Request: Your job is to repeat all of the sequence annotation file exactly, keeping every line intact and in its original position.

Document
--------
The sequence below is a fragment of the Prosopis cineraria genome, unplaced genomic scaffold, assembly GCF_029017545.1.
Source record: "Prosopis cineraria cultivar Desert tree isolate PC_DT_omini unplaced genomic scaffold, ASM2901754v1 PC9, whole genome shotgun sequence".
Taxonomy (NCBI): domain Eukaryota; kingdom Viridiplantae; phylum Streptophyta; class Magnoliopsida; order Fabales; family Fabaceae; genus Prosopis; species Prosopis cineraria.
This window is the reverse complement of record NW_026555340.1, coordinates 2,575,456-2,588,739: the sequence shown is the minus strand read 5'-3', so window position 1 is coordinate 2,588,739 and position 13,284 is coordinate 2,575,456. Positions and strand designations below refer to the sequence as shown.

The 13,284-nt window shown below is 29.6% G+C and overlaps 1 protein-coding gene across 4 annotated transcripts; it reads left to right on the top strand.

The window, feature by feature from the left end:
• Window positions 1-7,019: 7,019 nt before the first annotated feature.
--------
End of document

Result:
The sequence below is a fragment of the Prosopis cineraria genome, unplaced genomic scaffold, assembly GCF_029017545.1.
Source record: "Prosopis cineraria cultivar Desert tree isolate PC_DT_omini unplaced genomic scaffold, ASM2901754v1 PC9, whole genome shotgun sequence".
Taxonomy (NCBI): domain Eukaryota; kingdom Viridiplantae; phylum Streptophyta; class Magnoliopsida; order Fabales; family Fabaceae; genus Prosopis; species Prosopis cineraria.
This window is the reverse complement of record NW_026555340.1, coordinates 2,575,456-2,588,739: the sequence shown is the minus strand read 5'-3', so window position 1 is coordinate 2,588,739 and position 13,284 is coordinate 2,575,456. Positions and strand designations below refer to the sequence as shown.

The 13,284-nt window shown below is 29.6% G+C and overlaps 1 protein-coding gene across 4 annotated transcripts; it reads left to right on the top strand.

The window, feature by feature from the left end:
• Window positions 1-7,019: 7,019 nt before the first annotated feature.